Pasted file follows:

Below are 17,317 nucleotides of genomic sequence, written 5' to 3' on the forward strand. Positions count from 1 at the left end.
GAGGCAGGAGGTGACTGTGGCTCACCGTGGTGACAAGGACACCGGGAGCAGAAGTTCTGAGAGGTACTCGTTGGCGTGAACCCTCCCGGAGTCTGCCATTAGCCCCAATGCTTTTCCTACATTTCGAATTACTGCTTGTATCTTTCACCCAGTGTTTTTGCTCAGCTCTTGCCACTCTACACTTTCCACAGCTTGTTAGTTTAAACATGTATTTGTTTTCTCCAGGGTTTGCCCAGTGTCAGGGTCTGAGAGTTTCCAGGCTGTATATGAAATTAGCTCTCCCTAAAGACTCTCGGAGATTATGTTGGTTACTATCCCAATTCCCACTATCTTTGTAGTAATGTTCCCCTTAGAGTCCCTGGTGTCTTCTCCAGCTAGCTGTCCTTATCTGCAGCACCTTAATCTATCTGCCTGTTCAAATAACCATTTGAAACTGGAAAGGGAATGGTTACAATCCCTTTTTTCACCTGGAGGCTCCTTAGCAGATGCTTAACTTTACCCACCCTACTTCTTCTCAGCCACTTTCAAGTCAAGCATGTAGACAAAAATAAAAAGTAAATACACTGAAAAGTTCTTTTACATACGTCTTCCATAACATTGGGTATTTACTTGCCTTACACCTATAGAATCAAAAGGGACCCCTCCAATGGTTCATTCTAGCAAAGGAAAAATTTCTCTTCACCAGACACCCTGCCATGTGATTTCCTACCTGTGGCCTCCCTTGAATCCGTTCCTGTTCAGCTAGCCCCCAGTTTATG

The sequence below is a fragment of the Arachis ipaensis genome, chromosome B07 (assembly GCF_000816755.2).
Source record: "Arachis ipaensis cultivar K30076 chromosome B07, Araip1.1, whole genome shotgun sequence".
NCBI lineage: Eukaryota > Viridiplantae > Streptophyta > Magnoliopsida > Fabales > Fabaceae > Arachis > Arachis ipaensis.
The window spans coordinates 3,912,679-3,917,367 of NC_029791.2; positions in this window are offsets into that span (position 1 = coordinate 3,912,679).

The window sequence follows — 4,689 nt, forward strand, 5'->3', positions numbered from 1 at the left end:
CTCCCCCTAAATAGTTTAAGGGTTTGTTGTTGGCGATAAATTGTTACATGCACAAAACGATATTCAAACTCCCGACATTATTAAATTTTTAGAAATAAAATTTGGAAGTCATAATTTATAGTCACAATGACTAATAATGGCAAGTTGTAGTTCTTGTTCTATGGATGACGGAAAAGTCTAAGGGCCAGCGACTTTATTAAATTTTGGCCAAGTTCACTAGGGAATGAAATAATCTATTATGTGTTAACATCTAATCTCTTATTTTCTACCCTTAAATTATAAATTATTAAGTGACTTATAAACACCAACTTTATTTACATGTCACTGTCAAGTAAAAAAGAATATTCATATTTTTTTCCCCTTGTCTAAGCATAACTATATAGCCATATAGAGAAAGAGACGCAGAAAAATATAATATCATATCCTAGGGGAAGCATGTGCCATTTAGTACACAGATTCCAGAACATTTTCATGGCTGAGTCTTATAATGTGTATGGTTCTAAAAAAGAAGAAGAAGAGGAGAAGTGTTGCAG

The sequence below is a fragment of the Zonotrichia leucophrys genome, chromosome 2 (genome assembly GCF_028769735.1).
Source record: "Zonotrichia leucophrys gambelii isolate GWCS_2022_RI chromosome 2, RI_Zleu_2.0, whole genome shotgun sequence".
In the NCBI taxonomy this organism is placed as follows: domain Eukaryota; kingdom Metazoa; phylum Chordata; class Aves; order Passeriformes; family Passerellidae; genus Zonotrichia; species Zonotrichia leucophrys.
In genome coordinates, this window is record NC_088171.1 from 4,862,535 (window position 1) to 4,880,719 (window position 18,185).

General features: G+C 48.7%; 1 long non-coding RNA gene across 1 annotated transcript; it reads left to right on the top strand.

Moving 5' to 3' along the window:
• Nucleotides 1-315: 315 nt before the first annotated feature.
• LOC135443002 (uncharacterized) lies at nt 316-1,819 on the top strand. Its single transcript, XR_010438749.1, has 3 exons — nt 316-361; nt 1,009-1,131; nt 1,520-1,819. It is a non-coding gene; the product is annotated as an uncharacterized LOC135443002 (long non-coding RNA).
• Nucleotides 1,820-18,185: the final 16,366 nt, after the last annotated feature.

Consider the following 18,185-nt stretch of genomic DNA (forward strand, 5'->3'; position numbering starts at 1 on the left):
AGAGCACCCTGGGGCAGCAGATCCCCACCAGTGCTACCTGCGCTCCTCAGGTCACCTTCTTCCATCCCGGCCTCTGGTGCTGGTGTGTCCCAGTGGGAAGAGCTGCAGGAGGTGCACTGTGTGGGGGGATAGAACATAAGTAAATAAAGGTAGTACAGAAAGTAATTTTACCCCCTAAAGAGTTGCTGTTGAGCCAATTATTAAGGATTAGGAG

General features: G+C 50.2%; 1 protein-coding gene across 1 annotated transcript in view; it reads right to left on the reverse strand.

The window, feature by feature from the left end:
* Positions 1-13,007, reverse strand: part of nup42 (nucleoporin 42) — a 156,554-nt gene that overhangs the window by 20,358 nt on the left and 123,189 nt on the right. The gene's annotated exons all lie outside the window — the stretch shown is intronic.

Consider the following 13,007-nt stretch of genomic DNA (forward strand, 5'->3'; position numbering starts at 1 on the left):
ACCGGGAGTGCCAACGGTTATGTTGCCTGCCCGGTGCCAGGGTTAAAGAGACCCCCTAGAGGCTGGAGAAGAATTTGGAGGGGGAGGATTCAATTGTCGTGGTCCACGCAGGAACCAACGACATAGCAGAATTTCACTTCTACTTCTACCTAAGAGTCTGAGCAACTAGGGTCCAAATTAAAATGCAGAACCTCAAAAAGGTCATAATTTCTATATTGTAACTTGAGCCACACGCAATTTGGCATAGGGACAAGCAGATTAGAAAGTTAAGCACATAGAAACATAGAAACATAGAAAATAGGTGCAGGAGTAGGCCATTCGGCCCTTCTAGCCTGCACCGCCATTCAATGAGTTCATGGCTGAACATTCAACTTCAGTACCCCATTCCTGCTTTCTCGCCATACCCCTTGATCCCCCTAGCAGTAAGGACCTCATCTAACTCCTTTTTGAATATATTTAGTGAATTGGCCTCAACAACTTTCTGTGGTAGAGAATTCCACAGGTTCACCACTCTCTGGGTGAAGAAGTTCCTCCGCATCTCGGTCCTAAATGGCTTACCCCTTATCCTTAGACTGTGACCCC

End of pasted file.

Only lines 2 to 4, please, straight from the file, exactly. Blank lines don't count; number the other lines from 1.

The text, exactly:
GAGGCAGGAGGTGACTGTGGCTCACCGTGGTGACAAGGACACCGGGAGCAGAAGTTCTGAGAGGTACTCGTTGGCGTGAACCCTCCCGGAGTCTGCCATTAGCCCCAATGCTTTTCCTACATTTCGAATTACTGCTTGTATCTTTCACCCAGTGTTTTTGCTCAGCTCTTGCCACTCTACACTTTCCACAGCTTGTTAGTTTAAACATGTATTTGTTTTCTCCAGGGTTTGCCCAGTGTCAGGGTCTGAGAGTTTCCAGGCTGTATATGAAATTAGCTCTCCCTAAAGACTCTCGGAGATTATGTTGGTTACTATCCCAATTCCCACTATCTTTGTAGTAATGTTCCCCTTAGAGTCCCTGGTGTCTTCTCCAGCTAGCTGTCCTTATCTGCAGCACCTTAATCTATCTGCCTGTTCAAATAACCATTTGAAACTGGAAAGGGAATGGTTACAATCCCTTTTTTCACCTGGAGGCTCCTTAGCAGATGCTTAACTTTACCCACCCTACTTCTTCTCAGCCACTTTCAAGTCAAGCATGTAGACAAAAATAAAAAGTAAATACACTGAAAAGTTCTTTTACATACGTCTTCCATAACATTGGGTATTTACTTGCCTTACACCTATAGAATCAAAAGGGACCCCTCCAATGGTTCATTCTAGCAAAGGAAAAATTTCTCTTCACCAGACACCCTGCCATGTGATTTCCTACCTGTGGCCTCCCTTGAATCCGTTCCTGTTCAGCTAGCCCCCAGTTTATG

The sequence below is a fragment of the Arachis ipaensis genome, chromosome B07 (assembly GCF_000816755.2).
Source record: "Arachis ipaensis cultivar K30076 chromosome B07, Araip1.1, whole genome shotgun sequence".